Other ways I save money on back to school shopping include buying electronic versions of my textbooks. Rather than spending a fortune on hard copies of the text, I just download the electronic version and easily access it on school computers. I’m amazed at how much money I’ve saved over the years by not buying name brand pens and notebooks and shopping at discount stores. Yes, this means giving up my beloved gel pens, but it also means saving money.

So whether you are going back to your dorm or finally moving off campus into your new place, remember these back to school shopping tips and save money while being mindful of our beautiful environment!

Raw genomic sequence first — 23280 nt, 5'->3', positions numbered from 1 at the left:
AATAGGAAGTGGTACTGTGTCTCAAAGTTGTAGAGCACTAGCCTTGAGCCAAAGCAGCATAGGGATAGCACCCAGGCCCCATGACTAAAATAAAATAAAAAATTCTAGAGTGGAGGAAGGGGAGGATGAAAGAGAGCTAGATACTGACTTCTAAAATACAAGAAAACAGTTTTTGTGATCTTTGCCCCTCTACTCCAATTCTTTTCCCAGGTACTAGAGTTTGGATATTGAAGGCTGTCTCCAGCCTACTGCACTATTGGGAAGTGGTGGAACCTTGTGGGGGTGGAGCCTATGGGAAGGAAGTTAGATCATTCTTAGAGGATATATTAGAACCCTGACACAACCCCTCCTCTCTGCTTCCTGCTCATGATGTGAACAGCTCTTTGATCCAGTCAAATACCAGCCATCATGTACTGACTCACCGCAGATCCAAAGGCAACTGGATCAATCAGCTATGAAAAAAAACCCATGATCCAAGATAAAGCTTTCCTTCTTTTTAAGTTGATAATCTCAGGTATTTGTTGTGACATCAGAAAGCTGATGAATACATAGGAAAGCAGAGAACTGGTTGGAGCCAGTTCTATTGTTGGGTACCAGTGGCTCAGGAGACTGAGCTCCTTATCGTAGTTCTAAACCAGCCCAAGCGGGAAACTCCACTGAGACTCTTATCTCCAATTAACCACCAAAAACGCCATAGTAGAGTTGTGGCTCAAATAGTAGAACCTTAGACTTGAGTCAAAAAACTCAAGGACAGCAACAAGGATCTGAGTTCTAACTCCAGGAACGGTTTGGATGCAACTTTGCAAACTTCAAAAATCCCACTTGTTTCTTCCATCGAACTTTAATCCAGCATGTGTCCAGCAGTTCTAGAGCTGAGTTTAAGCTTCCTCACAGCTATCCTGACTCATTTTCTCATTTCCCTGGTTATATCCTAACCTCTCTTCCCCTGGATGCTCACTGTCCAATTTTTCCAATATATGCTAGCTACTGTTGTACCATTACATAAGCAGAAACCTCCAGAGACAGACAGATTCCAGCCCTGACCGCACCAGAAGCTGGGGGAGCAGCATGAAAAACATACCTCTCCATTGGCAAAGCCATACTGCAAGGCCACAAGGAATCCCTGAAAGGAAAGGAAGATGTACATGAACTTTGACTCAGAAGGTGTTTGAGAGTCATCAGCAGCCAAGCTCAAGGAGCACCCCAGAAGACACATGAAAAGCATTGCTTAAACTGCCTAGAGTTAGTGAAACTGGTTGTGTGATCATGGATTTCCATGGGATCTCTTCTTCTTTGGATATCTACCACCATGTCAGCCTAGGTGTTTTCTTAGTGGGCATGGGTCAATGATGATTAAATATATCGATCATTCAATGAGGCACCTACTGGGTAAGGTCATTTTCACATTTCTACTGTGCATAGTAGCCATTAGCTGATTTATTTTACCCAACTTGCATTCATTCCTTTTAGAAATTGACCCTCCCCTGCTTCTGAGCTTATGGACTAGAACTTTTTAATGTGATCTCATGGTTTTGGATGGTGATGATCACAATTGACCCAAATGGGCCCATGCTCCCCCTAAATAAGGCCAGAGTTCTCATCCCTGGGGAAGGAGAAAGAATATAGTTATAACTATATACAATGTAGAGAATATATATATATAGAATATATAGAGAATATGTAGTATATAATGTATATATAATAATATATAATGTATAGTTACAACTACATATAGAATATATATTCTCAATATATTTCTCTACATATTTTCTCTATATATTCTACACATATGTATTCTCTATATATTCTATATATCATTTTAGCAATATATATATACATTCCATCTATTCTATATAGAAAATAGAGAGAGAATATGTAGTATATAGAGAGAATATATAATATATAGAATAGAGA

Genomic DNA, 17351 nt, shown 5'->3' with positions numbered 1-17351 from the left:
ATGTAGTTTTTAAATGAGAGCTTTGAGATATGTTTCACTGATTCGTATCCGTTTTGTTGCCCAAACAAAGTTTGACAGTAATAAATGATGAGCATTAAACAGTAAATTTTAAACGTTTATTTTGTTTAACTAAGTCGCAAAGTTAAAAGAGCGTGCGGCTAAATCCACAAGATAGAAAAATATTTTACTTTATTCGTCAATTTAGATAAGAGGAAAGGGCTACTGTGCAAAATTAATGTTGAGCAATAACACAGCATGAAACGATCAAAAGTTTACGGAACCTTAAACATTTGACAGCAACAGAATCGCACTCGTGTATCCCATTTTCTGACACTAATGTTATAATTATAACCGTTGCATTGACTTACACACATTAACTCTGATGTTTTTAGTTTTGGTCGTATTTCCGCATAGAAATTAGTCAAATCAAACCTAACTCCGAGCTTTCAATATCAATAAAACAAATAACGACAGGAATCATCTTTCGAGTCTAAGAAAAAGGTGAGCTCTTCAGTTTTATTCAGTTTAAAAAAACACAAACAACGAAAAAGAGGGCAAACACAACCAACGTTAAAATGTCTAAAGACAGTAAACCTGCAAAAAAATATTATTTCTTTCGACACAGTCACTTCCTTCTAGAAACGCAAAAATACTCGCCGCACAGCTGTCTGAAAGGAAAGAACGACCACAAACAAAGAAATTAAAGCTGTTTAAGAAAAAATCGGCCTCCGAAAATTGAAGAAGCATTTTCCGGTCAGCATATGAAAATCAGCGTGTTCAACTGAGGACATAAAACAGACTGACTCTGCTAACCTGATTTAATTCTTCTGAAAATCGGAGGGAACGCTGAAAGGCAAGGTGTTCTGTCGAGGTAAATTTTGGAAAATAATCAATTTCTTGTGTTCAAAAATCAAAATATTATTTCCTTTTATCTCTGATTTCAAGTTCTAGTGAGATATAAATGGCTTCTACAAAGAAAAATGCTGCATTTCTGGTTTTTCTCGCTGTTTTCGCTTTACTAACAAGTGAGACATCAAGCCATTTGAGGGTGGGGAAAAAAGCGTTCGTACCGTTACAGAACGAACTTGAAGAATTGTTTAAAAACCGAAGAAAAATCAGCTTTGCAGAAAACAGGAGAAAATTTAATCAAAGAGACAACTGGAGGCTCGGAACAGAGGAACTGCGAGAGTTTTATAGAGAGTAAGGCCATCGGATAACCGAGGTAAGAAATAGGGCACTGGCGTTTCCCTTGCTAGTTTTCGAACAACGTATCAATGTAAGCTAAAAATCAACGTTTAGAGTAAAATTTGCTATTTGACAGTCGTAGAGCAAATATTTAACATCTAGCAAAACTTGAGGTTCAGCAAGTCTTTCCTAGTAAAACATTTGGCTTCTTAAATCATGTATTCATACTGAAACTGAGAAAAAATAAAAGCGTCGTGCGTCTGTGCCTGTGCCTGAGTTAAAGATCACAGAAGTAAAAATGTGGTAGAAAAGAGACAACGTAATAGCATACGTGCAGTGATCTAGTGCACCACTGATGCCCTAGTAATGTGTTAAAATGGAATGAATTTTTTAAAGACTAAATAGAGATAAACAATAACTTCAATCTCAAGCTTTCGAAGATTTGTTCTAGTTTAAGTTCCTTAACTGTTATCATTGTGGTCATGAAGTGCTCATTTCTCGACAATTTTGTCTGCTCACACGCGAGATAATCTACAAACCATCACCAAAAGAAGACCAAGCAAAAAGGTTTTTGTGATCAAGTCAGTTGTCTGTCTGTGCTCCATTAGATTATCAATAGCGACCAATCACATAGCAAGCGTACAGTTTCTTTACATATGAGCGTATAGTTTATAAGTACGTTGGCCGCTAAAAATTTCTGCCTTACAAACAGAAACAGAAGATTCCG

About the author: Vanja Basaric is a graduate student at James Madison University working towards a Master of Public Administration. She is currently a summer intern in the Office of Public Engagement.

Editor's Note: The opinions expressed here are those of the author. They do not reflect EPA policy, endorsement, or action, and EPA does not verify the accuracy or science of the contents of the blog.

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How To Go Green And Go Back To School At The Same Time

By Stephanie Nicholson

What time is it? SCHOOL TIME! Parents and teachers with summer coming to an end it’s time to load up on pencils and crayons. This year while shopping, keep in mind the 3 R’s: reduce, reuse, and recycle. As a general rule, buy durable and recyclable goods, and when possible reuse old supplies. Before shopping, go through everything you have left from last year and make a list to prevent unnecessary purchases. Back to school shopping can be hectic, but if you follow my top three green tips for parents and teachers you can rest easy knowing you minimized your footprint.